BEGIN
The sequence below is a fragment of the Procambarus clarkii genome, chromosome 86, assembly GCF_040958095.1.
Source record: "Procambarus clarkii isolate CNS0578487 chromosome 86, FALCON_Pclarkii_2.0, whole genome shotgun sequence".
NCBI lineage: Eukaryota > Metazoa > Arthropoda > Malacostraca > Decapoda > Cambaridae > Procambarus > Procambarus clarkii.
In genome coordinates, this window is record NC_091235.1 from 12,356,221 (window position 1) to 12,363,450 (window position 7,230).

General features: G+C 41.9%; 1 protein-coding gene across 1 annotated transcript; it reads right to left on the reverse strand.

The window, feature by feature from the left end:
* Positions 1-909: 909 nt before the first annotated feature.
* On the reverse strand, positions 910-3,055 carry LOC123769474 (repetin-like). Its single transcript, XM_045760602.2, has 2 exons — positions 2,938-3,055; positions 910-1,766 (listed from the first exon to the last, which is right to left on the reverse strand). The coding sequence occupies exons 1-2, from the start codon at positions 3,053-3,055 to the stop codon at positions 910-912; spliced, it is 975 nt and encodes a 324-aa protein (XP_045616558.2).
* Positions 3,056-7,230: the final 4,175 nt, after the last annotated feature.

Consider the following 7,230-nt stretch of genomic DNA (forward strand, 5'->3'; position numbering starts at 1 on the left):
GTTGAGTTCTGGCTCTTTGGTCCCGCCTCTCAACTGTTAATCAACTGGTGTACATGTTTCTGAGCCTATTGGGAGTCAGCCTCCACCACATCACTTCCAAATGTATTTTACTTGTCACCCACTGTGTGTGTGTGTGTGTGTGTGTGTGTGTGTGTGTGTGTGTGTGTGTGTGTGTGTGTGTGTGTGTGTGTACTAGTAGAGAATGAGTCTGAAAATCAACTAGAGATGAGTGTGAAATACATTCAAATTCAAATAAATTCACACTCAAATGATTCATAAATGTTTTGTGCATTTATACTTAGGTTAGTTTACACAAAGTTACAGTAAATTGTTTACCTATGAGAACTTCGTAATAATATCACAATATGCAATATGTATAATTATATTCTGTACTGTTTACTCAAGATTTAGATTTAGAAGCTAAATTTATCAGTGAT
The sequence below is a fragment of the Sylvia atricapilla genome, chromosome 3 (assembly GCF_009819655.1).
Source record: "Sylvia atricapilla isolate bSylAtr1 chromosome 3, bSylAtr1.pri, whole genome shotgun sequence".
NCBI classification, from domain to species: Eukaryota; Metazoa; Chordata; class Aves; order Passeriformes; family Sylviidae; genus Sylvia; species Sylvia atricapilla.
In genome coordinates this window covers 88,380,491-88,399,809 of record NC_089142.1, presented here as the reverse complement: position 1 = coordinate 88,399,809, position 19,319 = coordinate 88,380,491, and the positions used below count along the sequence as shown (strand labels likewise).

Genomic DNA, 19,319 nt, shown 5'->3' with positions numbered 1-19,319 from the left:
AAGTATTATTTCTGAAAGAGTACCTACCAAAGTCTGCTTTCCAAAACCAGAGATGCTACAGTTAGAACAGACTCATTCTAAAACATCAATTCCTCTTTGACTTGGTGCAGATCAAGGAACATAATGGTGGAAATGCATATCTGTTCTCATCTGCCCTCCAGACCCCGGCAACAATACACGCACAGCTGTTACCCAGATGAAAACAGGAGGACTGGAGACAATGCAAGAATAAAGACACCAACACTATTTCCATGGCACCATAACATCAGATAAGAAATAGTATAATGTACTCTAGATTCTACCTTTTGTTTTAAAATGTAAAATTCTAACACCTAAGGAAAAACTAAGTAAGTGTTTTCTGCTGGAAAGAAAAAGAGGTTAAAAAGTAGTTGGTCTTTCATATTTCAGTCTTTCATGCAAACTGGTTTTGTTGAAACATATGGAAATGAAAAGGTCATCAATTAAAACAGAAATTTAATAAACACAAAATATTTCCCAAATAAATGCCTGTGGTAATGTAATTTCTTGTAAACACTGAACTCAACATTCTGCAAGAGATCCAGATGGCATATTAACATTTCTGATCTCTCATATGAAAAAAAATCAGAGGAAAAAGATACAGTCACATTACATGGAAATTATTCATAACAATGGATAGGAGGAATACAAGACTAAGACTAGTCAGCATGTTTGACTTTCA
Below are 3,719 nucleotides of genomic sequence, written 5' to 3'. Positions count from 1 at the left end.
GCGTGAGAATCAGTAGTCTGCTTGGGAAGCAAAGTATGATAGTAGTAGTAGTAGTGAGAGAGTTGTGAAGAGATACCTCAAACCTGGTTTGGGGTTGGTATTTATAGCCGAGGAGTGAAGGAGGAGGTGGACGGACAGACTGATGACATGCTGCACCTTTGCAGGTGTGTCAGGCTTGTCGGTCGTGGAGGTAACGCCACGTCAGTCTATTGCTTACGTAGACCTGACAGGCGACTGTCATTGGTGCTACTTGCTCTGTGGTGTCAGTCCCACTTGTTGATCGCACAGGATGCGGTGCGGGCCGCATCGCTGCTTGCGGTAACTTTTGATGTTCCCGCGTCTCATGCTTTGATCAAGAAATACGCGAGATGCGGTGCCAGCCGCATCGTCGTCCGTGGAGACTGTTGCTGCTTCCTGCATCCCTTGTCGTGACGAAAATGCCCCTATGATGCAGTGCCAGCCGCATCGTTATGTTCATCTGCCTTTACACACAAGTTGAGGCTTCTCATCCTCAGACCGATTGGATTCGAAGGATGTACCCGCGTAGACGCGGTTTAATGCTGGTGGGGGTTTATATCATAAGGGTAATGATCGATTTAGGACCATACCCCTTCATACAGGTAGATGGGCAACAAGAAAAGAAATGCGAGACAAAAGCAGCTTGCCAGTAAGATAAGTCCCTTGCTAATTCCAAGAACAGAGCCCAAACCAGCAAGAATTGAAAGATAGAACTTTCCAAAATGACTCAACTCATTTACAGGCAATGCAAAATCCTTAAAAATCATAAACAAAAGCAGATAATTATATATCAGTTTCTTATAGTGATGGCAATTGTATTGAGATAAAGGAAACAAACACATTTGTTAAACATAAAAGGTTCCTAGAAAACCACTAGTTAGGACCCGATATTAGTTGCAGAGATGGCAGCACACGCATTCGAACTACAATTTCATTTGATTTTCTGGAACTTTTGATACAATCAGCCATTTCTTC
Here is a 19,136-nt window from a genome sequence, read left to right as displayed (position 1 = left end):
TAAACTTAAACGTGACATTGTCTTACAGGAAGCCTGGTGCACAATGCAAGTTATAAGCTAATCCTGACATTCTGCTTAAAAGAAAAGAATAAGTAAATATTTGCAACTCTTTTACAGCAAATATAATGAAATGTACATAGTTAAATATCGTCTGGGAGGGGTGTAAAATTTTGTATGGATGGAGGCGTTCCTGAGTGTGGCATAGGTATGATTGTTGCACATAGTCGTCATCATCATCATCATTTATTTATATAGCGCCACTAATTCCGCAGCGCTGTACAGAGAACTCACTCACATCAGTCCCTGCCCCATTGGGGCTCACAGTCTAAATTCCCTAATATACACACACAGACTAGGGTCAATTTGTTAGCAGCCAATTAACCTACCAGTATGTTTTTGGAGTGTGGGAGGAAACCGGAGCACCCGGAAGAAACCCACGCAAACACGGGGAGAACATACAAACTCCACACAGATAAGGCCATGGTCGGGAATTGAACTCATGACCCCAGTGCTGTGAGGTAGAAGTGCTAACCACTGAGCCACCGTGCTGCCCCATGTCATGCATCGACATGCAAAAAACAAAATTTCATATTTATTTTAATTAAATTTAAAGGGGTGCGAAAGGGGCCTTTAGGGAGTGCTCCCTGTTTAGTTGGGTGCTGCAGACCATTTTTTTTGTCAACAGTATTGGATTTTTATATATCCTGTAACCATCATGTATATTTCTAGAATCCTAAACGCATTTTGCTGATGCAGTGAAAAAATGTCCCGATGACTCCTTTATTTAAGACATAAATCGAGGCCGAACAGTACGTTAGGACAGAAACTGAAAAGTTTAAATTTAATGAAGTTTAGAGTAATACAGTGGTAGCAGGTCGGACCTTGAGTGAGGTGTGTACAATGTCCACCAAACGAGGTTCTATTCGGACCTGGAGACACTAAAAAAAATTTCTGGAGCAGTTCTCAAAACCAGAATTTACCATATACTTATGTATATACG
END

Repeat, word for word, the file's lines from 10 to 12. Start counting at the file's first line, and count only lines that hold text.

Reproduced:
Consider the following 7,230-nt stretch of genomic DNA (forward strand, 5'->3'; position numbering starts at 1 on the left):
GTTGAGTTCTGGCTCTTTGGTCCCGCCTCTCAACTGTTAATCAACTGGTGTACATGTTTCTGAGCCTATTGGGAGTCAGCCTCCACCACATCACTTCCAAATGTATTTTACTTGTCACCCACTGTGTGTGTGTGTGTGTGTGTGTGTGTGTGTGTGTGTGTGTGTGTGTGTGTGTGTGTGTGTGTGTGTGTACTAGTAGAGAATGAGTCTGAAAATCAACTAGAGATGAGTGTGAAATACATTCAAATTCAAATAAATTCACACTCAAATGATTCATAAATGTTTTGTGCATTTATACTTAGGTTAGTTTACACAAAGTTACAGTAAATTGTTTACCTATGAGAACTTCGTAATAATATCACAATATGCAATATGTATAATTATATTCTGTACTGTTTACTCAAGATTTAGATTTAGAAGCTAAATTTATCAGTGAT
The sequence below is a fragment of the Sylvia atricapilla genome, chromosome 3 (assembly GCF_009819655.1).